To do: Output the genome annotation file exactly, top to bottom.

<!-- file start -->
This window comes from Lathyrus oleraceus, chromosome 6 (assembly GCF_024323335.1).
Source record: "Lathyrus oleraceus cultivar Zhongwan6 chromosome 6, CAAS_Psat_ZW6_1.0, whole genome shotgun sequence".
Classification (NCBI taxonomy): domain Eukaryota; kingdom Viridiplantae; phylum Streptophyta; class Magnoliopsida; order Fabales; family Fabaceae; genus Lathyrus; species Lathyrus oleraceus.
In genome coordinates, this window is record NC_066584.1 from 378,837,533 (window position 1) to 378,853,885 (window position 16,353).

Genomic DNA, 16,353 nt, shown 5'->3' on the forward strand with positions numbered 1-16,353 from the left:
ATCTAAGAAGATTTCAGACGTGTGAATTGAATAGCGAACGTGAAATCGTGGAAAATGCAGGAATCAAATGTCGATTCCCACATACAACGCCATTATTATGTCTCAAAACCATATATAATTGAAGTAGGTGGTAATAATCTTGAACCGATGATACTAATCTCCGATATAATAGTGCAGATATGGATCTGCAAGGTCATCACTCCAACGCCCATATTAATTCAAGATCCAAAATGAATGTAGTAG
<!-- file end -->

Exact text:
This window comes from Lathyrus oleraceus, chromosome 6 (assembly GCF_024323335.1).
Source record: "Lathyrus oleraceus cultivar Zhongwan6 chromosome 6, CAAS_Psat_ZW6_1.0, whole genome shotgun sequence".
Classification (NCBI taxonomy): domain Eukaryota; kingdom Viridiplantae; phylum Streptophyta; class Magnoliopsida; order Fabales; family Fabaceae; genus Lathyrus; species Lathyrus oleraceus.
In genome coordinates, this window is record NC_066584.1 from 378,837,533 (window position 1) to 378,853,885 (window position 16,353).

Genomic DNA, 16,353 nt, shown 5'->3' on the forward strand with positions numbered 1-16,353 from the left:
ATCTAAGAAGATTTCAGACGTGTGAATTGAATAGCGAACGTGAAATCGTGGAAAATGCAGGAATCAAATGTCGATTCCCACATACAACGCCATTATTATGTCTCAAAACCATATATAATTGAAGTAGGTGGTAATAATCTTGAACCGATGATACTAATCTCCGATATAATAGTGCAGATATGGATCTGCAAGGTCATCACTCCAACGCCCATATTAATTCAAGATCCAAAATGAATGTAGTAG